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DHB defends the incentives to vax

Pop-up testing and vaccination at Masterton Medical. PHOTO/FILE

Wairarapa DHB officials this week defended the use of vaccine incentives like prezzie cards, claiming the significant uptake in vaccinations across the region was partly due to the controversial scheme.

The DHB started offering the incentives, including $100 prezzy cards, to people on November 6. Vaccination numbers have risen sharply across the region since their introduction. The rise also comes after three positive covid cases identified in Masterton in mid-November.

A Ministry of Health spokesperson on Wednesday confirmed 93 per cent of those eligible in Wairarapa had had their first jab, with 84 per cent fully vaccinated.

The spokesperson also confirmed a further positive case in the Midcentral DHB region, bringing their total to six. Public health staff are interviewing the person who is understood to live in Waikato and work in Manawatū.

Earlier this week, a case was identified in Hawke’s Bay, that region’s first.

No other cases have emerged in Wairarapa since the initial three, so far.

The covid vaccination programme has been a significant focus for the DHB in recent months, and the region was on target to be 90 per cent fully vaccinated by the end of the year.

The vaccination incentive scheme has attracted criticism on social media, but Wairarapa DHB chief executive Dale Oliff this week praised the initiative at a meeting of the DHB board at Wairarapa Hospital and said it had made a real difference to the numbers.

“We were mindful of that negative press coming particularly through social media,” Oliff said.

“Ethically, at the end of the day, it’s the greatest good for the greatest number.”

Oliff said the DHB had reached a point where more had to be done to ensure enough people in the community were vaccinated.

“We had a think tank with all the key players looking at what we could be doing around improving reaching our target.

One of the things we looked at was the $100 prezzy card. That’s probably the one thing that’s made a real difference in terms of people getting their first shots.”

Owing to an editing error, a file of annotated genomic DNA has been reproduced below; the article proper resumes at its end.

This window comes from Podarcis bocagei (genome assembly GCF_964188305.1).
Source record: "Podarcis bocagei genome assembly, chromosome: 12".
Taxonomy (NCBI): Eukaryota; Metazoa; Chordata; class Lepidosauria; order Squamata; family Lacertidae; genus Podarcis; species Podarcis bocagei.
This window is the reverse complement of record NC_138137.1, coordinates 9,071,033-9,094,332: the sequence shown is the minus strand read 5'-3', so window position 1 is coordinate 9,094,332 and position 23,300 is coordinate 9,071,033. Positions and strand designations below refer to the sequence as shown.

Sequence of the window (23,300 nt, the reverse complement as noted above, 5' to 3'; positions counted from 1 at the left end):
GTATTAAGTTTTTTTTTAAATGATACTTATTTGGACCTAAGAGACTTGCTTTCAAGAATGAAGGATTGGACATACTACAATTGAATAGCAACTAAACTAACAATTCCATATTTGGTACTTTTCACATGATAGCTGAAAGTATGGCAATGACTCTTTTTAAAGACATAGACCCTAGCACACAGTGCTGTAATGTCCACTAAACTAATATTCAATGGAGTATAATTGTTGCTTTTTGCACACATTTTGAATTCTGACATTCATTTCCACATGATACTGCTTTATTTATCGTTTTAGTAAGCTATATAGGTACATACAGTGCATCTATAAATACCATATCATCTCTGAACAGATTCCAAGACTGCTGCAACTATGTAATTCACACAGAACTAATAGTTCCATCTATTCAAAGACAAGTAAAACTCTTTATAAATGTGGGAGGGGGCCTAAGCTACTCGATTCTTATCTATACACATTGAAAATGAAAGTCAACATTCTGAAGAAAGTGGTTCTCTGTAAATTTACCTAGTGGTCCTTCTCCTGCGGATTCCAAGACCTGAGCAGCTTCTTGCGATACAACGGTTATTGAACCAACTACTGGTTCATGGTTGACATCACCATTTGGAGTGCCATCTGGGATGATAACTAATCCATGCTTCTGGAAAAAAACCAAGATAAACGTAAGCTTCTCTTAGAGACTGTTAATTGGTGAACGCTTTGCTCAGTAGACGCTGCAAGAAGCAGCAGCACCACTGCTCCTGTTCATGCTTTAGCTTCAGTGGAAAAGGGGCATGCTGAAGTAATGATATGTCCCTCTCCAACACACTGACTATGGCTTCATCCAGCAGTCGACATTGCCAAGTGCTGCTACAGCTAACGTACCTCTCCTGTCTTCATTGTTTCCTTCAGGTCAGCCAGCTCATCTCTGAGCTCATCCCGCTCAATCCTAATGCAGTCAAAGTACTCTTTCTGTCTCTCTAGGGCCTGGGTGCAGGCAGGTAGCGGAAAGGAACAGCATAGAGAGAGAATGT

She said more needed to be done now to ensure people who had had one jab got their second doses.

Other board members shared examples of criticisms they had heard.

“I can understand why we did it, but I have had quite a bit of feedback from the community, not impressed by it at all. I can see that it’s worked, which is great,” said one, as others murmured agreement.

Oliff agreed and said she had heard some of the complaints.

“At the end of the day, it is about vaccinations into arms,” she said.

Another member had not heard negative comments but praised the scheme.

“I have heard that young men in their early twenties who had no intention of getting it [the vaccine] – that [the incentive] got them across the line,” she said.

Oliff said analysis showed the scheme had hit the spot.

“It was the prezzy card people stumped up for,” she said.

The board heard the age group with the lowest vaccination rates was the 18- to 30-year-olds, targeted by the incentive rollout.

The prezzy card was offered alongside other health benefits.

Last month, anticipating questions, the DHB issued a public explanation about the scheme.

“The decision to introduce incentives, where people are rewarded for getting their first dose, was carefully considered. Where an incentive is introduced partway through a campaign to encourage uptake, it can be seen to award the slower participants and so by default ‘disadvantage’ those that moved first to vaccinate. Introducing incentives is a tough call to make, but when it comes to our vaccination programme, it was the necessary next step,” a spokesperson said.

“When covid comes, it will come at a cost. People will suffer. Right now, we can mitigate that by vaccinating. Many of us were vaccinated early and were pleased to do so. A number of us refuse to be vaccinated, and that is their right. But some of us just haven’t got around to it yet, and that is the audience we are incentivising.

“Making vaccination more appealing with a $100 gift card for first doses might be enough to encourage the ‘not got around to it yet’ people to take action now,” they said.

“We make no apology for doing everything we can to protect our population and providing an incentive is a tool we have that we just have to use right now.”

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